Nature is none other than God in things... Animals and plants are living effects of Nature; Whence all of God is in all things... Think thus, of the sun in the crocus, in the narcissus, in the heliotrope, in the rooster, in the lion .
To live like a lion for a day is far better than to live for a hundred years like a jackal.As quoted in Encyclopedia of Asian History (1988) Vol. 4, p. 104
I attacked the English of the Northern Shires like a lion. I ordered their houses and corn, with all their belongings, to be burnt without exception and large herds of cattle and beasts of burden to be destroyed wherever they were found. It was there I took revenge on masses of people by subjecting them to a cruel famine; and by doing so — alas!— I became the murderer of many thousands of that fine race.King William I
"But suppose your dæmon settles in a shape you don't like?" "Well, then, you're discontented, en't you? There's plenty of fold as'd like to have a lion as a dæmon and they end up with a poodle. And till they learn to be satisfied with what they are, they're going to be fretful about it. Waste of feeling, that is."philip pullman
The lion out of the forest has smitten the great ones of Jerusalem , the wolf of the plains shall devastate them; the leopard is watching against their cities; every one who goes out shall be torn in pieces, because their prevarications are multiplied, their aversions are become strong .Jeremiah, in The Apocalypse Explained According to the Spiritual Sense in which ..., Volume 5 p.21
To live like a lion for a day is far better than to live for a hundred years like a jackal.Tipu Sultan, as quoted in Encyclopedia of Asian History. (1988) Vol. 4, p. 104
The wolf also shall dwell with the lamb, and the leopard shall lie down with the kid; and the calf and the young lion and the fatling together; and a little child shall lead them.Oxford King James Bible, Isaiah 11:6 (1769).
Wherefore a lion out of the forest shall slay them, [and] a wolf of the evenings shall spoil them, a leopard shall watch over their cities: every one that goeth out thence shall be torn in pieces: because their transgressions are many, [and] their backslidings are increased.Oxford King James Bible, Jeremiah 5:6 (1769).
Greater is an army of sheep led by a lion, than an army of lions led by a sheep.Attributed to Daniel Defoe (c. 1659 - 1731)
I am more afraid of one hundred sheep led by a lion than one hundred lions led by a sheep.Attributed to Charles Maurice de Talleyrand-Périgord (1754 – 1838) Variants: I am more afraid of an army of 100 sheep led by a lion than an army of 100 lions led by a sheep.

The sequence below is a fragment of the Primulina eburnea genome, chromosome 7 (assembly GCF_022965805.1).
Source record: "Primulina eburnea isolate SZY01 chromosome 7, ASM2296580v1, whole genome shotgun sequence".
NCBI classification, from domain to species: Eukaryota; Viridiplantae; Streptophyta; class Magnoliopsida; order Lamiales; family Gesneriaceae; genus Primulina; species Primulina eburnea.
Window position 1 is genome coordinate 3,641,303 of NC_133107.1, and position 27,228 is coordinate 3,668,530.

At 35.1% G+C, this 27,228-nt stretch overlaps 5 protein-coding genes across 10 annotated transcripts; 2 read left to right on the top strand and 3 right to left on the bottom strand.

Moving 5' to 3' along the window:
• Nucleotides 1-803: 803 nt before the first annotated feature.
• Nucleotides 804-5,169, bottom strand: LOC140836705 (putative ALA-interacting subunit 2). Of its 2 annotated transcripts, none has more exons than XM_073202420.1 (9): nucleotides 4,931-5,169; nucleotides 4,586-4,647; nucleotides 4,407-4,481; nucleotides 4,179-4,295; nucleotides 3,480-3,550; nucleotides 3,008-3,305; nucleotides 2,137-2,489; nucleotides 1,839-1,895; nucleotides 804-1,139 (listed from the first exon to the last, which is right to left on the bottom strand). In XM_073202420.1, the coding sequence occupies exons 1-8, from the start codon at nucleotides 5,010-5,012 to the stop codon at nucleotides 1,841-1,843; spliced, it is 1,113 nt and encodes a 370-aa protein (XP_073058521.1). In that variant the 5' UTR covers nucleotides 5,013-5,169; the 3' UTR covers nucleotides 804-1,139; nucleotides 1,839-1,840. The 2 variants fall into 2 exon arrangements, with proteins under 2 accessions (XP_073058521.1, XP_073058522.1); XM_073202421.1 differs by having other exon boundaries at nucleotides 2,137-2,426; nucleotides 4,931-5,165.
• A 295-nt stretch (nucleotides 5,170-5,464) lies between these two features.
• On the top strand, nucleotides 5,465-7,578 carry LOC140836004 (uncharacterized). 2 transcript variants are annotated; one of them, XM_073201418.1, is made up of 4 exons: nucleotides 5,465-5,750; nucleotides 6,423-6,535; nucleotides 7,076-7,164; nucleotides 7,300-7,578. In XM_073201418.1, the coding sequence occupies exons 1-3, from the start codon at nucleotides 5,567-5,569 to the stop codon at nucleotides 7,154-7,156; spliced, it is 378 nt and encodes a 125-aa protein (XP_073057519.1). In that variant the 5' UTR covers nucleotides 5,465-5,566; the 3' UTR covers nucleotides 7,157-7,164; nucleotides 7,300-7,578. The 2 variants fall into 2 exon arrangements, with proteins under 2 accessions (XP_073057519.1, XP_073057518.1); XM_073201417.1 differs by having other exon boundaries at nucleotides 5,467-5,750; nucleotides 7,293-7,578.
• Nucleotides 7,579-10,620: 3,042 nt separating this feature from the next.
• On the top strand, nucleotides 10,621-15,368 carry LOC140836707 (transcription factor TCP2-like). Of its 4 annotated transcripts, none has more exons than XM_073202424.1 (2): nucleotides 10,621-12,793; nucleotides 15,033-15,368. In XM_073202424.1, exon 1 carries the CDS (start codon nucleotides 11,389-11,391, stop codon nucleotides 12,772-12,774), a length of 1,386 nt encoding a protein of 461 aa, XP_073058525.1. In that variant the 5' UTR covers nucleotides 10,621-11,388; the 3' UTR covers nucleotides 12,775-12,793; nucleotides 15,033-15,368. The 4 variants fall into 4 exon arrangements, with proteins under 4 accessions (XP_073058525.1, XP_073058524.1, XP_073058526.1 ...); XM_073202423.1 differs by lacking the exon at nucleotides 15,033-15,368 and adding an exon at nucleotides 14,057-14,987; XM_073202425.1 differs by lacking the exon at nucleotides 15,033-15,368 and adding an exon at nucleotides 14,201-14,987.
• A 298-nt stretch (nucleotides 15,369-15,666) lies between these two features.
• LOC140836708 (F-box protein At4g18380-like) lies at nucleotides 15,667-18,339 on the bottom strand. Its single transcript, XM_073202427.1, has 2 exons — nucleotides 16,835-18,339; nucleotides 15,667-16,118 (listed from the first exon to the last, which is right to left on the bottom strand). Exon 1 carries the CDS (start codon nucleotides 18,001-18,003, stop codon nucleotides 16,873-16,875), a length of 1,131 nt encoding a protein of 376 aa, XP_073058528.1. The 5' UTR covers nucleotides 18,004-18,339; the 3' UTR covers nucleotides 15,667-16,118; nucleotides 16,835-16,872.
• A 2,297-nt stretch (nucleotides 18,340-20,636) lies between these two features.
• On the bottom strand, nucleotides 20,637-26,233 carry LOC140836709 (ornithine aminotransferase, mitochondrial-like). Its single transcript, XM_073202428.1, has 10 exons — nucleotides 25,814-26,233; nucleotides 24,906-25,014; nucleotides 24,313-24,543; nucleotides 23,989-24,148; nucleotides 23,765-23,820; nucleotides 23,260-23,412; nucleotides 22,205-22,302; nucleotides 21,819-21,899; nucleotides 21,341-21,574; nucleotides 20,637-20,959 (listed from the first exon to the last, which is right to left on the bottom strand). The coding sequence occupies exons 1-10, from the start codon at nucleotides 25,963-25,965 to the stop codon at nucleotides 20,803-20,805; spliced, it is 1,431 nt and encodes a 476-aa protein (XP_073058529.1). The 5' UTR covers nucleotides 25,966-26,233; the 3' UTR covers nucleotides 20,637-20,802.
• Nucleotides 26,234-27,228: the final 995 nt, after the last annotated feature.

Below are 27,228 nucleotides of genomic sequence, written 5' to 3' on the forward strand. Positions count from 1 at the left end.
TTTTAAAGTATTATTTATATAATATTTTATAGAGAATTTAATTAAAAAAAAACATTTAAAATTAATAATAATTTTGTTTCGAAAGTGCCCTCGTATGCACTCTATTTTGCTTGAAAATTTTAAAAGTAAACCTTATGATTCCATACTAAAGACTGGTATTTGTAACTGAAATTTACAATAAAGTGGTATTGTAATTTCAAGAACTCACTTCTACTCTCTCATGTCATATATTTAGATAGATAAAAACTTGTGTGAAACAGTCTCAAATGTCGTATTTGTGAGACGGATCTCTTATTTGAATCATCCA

The lion shall lie down with the lamb.This is a popular misquote of scripture, based on Isaiah 11:6:
An army of stags led by a lion would be better than an army of lions led by a stag.Attributed to Chabrias, in A History of Ireland (1857) by Thomas Mooney, p. 760
An army of stags led by a lion is superior to an army of lions led by a stag.Attributed to Chabrias, in The New American Cyclopaedia : A Popular Dictionary of General Knowledge (1863), Vol. 4, p. 670
It is better to have sheep led by a lion than lions led by a sheep.Attributed to Polybius in Between Spenser and Swift: English Writing in Seventeenth Century Ireland (2005) by Deana Rankin, p. 124, citing A Contemporary History of Affairs in Ireland, from 1641 to 1652 (1880) by John Thomas Gilbert Vol. I, i, p. 153 - 157; but conceivably this might be reference to Polybius the historian quoting either Alexander or Chabrias.
An army composed of sheep but led by a lion is more powerful than an army of lions led by a sheep."Proverb" quoted by Agostino Nifo in De Regnandi Peritia (1523) as cited in Machiavelli - The First Century: Studies in Enthusiasm, Hostility, and Irrelevance (2005) by Mathew Thomson, p. 55
But in the glances of his eye, A penetrating, keen, and sly Expression found its home; The flash of that satiric rage, Which, bursting on the early stage, Branded the vices of the age, And broke the keys of Rome. :;:;:;:;:;:;:;:;:;:;*:;:;:;:;:;:;:;:;:;:;*:;:;:;:;:;:;:;:;:;:;* Still is thy name in high account, And still thy verse has charms, Sir David Lindesay of the Mount, Lord lion King-at-arms!Sir Walter Scott Marmion (1808) Canto 4, st. 7.